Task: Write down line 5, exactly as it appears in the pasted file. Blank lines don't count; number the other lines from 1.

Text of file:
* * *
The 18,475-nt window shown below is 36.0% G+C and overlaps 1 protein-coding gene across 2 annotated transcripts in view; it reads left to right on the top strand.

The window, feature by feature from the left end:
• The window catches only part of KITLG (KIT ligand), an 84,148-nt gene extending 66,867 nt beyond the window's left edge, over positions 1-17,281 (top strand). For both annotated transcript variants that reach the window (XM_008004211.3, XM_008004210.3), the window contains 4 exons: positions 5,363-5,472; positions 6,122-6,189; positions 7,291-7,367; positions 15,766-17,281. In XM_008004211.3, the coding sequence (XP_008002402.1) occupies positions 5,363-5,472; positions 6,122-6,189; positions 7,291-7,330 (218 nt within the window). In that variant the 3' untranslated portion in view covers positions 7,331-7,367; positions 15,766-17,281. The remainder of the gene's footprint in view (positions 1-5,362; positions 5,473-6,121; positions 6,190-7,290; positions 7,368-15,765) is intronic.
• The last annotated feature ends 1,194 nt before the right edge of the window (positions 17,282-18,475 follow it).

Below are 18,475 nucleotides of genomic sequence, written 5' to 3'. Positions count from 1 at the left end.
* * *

Below are 18,475 nucleotides of genomic sequence, written 5' to 3'. Positions count from 1 at the left end.